This group is for teleworkers and telework managers…and anyone else who is interested in discussing telework!
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What’s your telework secret?
February 8, 2011 at 1:41 pm #122455
Some people don’t understand what teleworking is. I think most Teleworkers give off the impression that they are sitting at a desk at home for 8-9 hours straight.
I don’t buy it!
I usually don’t tell anyone this, but I’m productively teleworking all day in other ways.
So what’s your teleworking secret? What haven’t you told people about the way you telework?
February 8, 2011 at 1:43 pm #122533
1) I love taking walks while on a conference call
2) I’ve always spent most of my teleworking time not in my home office (mostly a coffee shop) if I don’t have calls
3) I go into weeks where I love having TV on as background noise while teleworking.
February 8, 2011 at 2:15 pm #122531
I think my key to telework is to divide up my day into manageable/achievable tasks. Print out my Calendars and To Do lists and use them to prioritize my day. It can also help to have tools such as conference call lines or webinar/web conference software ready to use as a back up to your regularly scheduled in-person meetings. Just because you can get to work, doesn’t mean you have to cancel status meetings or collaboration.
One myth is that a telework day means you have to be alone all day. Technologies today allow you to be just as social in a virtual manner. Sure there is no coffee pot or water cooler to stand near by, but a few phone calls and web conferences can provide you with a healthy dose of interaction. Or perhaps you will enjoy the silence at home, and this allows you to get some quality writing done, complete that annual review or brush up on your long awaited training development plan. Telework days are most certainly not a day off, but very much a day on, to achieve results and prove that work is becoming social and can be done from anywhere at anytime. Just look at the rise in discussions around the Results Oriented Work Environment.
In fact, a great discussion on Social Business kicked off today and is being hosted by IBM. Join us over at the Social Business Jam to gather ideas on how concepts such as Telework can truly work for you. I know a lot of GovLoopers who would really add some great content to the Jam.
February 8, 2011 at 2:19 pm #122529
I telework fulltime, remotely. And almost all of my work is on the computer, so I really am at my desk much of my work day. However, to keep the brain fresh and the energy flowing, I:
1. keep binoculars next to my desk so I can check out the birds and other wildlife passing my window;
2. use my morning break to walk the dog around the block;
3. start a slow-cooking dinner at lunch time;
4. sit in the sun in the kitchen or on the patio when I’m on a conference call;
5. play whatever music I like whenever I like without worry of disturbing anyone else;
6. get coffee, water, tea whenever I want–just the act of walking from my office to the kitchen and back is enough of a computer-eye break; and mostly…
7. think often of how fortunate I am to do work I enjoy in an environment I love.
My bias is that if you value the benefit, you work to keep it.
February 8, 2011 at 2:27 pm #122527
1) Mute button on teleconferences
While background sounds in the office can be OK, some home office sounds are not. My office dog announcing the arrival of the UPS truck is not.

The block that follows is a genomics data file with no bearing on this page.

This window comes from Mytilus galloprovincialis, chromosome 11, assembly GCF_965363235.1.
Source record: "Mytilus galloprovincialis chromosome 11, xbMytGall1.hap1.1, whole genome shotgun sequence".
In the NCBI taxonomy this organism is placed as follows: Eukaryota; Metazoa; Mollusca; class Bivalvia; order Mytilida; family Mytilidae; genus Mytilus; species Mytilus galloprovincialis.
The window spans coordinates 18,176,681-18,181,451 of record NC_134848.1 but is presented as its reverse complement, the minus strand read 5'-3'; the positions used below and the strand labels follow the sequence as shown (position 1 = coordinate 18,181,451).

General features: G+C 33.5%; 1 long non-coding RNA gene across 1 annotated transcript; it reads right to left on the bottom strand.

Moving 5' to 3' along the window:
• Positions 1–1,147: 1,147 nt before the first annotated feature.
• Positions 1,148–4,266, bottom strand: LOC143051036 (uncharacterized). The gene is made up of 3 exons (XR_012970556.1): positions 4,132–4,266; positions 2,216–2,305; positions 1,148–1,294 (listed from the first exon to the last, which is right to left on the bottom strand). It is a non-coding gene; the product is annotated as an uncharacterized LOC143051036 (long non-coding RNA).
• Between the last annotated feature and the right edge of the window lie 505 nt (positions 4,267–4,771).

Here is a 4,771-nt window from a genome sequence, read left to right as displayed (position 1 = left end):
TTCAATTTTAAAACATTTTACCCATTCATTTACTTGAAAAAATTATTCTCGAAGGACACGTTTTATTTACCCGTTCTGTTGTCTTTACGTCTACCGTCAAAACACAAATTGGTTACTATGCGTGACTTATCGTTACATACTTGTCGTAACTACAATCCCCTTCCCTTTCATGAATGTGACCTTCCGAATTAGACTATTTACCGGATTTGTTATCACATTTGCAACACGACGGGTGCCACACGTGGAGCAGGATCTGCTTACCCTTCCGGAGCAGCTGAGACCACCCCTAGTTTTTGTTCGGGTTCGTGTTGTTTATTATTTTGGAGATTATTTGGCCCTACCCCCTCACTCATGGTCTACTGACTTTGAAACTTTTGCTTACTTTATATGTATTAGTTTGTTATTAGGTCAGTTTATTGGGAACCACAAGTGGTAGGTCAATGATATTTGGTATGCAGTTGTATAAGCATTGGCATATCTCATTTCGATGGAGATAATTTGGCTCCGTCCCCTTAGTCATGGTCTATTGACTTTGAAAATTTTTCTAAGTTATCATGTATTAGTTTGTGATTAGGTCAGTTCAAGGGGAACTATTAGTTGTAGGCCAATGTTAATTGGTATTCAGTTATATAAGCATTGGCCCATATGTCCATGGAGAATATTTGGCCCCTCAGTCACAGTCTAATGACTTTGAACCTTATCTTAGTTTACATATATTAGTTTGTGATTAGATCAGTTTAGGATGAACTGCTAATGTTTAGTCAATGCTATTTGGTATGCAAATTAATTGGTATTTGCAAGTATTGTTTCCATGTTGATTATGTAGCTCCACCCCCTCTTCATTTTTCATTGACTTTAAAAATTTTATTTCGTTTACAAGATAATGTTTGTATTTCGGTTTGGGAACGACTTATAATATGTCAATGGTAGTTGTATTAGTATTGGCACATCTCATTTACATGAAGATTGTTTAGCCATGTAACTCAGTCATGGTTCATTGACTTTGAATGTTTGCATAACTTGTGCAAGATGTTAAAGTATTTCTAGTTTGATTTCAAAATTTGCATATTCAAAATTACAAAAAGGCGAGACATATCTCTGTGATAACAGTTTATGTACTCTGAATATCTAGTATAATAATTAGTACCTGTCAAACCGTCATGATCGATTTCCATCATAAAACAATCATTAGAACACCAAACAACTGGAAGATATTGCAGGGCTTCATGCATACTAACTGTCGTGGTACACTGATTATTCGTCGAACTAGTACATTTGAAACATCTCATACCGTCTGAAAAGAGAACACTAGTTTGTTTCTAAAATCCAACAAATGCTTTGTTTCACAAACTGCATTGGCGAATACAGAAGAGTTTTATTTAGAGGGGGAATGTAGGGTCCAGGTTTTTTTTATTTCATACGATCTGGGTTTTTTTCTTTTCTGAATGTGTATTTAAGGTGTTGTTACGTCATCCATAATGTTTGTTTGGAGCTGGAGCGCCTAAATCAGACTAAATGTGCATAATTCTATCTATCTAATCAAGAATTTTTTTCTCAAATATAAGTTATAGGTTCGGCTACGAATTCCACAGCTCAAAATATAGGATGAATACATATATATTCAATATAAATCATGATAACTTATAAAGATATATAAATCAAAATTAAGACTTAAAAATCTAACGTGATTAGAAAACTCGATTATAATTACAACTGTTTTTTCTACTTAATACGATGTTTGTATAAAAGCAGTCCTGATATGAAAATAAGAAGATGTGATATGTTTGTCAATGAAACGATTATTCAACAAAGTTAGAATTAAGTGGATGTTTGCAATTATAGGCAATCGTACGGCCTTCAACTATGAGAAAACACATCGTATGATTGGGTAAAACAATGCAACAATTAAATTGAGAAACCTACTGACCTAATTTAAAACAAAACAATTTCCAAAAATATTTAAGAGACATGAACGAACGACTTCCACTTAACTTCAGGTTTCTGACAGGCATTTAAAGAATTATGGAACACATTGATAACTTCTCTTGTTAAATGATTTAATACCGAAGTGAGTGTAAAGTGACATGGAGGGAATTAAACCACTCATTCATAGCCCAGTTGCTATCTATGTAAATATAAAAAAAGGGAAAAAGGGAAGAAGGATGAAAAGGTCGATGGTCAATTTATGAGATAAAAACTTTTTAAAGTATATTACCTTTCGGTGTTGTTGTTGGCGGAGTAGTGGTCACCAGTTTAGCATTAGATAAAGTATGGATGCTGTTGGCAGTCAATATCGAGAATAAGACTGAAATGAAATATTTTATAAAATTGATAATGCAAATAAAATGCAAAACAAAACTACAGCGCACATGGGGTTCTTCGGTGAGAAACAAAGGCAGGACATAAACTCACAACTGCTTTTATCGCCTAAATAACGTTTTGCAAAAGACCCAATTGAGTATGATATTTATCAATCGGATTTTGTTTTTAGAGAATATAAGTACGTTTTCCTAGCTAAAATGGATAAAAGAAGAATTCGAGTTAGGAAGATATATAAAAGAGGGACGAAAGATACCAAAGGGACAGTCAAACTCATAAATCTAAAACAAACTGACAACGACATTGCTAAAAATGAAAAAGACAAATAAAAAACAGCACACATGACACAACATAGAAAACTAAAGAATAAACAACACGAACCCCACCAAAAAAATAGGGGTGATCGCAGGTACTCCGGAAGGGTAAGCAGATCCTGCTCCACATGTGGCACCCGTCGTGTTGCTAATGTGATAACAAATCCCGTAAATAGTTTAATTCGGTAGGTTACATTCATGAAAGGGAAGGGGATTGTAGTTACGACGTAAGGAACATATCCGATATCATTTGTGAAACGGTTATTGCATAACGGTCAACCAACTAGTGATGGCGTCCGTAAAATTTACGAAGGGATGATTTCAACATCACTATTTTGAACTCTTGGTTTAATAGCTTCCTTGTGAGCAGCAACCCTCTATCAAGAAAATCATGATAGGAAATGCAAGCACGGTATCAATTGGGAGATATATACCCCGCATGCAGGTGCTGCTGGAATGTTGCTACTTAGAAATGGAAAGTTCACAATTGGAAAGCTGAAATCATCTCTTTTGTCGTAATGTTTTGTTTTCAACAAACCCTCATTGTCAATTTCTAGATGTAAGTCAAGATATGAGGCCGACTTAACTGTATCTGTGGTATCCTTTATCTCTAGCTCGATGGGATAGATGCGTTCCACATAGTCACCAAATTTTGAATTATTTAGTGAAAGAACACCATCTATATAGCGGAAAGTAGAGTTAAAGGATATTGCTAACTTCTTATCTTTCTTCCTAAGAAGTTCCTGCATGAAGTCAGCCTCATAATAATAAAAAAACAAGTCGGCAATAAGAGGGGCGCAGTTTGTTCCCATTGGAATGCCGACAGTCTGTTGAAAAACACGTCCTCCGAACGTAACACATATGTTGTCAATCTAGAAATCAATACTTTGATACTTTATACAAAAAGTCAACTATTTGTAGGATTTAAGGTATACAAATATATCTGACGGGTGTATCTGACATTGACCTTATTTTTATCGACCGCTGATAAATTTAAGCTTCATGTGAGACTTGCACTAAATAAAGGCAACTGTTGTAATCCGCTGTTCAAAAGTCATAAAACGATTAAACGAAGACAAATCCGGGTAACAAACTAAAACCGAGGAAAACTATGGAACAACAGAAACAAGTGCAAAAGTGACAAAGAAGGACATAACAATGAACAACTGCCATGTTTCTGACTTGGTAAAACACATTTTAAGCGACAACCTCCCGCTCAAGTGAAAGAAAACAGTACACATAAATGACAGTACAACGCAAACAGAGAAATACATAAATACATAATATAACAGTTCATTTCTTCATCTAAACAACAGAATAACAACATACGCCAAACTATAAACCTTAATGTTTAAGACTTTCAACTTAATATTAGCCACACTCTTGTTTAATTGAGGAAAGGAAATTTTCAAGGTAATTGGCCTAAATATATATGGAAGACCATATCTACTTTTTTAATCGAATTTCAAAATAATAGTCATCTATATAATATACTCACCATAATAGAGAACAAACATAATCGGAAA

2) Pool your information resources.
Yes, you can watch The View, or NFL RedZone while teleworking, but Why? CNN, or CSPAN can often augment your information sources while you are working on that Security Report.
3) Listen to your dog.
Reading a boss-slamming email to your office mate (BEFORE you send it) is just as important on Telework, as it is in the office. While your co-workers may say it’s OK, they also may just want to to screw up so they can get your window cubicle. One look from Wayman Wynn, my obstinate Catahoula, will often convince me to chuck the ranting email, and get back to work. He knows where his dog biscuits come from.
4) Move around while on the phone
Most teleconferences could use a good dose of back yard, to help keep them in perspective. Just watch where you step.
5) Stay on task
I have been teleworking in various environments, for about 15 years, and if you use the extra travel time you save, and the comfort and quiet of your AWS (Alternate Work Site), to dig in to the task, you will find that the work goes fast, and you can get tons done. (and in the process, earn the thanks and respect of a grateful nation for your tireless service)
February 8, 2011 at 3:07 pm #122525
Hi! Well, I think maybe the title question is part of the problem itself – there shouldn’t have to be “secrets” per se. If a person had to be tied to their home computer for 8 or 9 hours, then what “work-life balance” would be involved – may as well be at the office, tied to the desk.
The important points are – Responsiveness: do you respond promptly when work needs your attention? Productivity: do you get the work done and done well? and Communication: do you communicate well with everyone that needs you? Are your boss, customer(s) and co-worker(s) happy with you? If yes, then the “secrets” are a moot point.
I can start a load of laundry in less than 5 minutes – and then be working. I can transfer it to the dryer in less than 5 – and then be working. I can vacuum a room, with my cell phone in my back pocket on vibrate – and be immediately available if anybody needs me. I can let a repair man in the front door, point out the oven that needs to be fixed, and then back to work. I can then take a 5 minute break later and fold the laundry. According to the laws of good work habits, we are supposed to take a 5 to 10 minute break every hour we work, get up and move around, etc…. so with telecommuting, we can take care of some minor item that needs care in that 5 minutes, without having to take vacation time from work for half a day to meet a home repair person, for example. But if there is an important meeting, and I know I need no interruptions, then it is my telecommuting job to make sure I can do that. If I am working with a child at home, I need to make sure she is off in her own area, and well-occupied, and understands I am in my office working – and she needs to NOT need constant supervision (this is totally separate from sick-child telecommuting: taking care of a sick child and getting work done while sick-child is resting) . Saying that we have “secrets” implies we are doing something “wrong” — and I think that misses the point of officially endorsed telecommuting — we can take care of our work commitments and help balance out the home life – that is the point, I believe.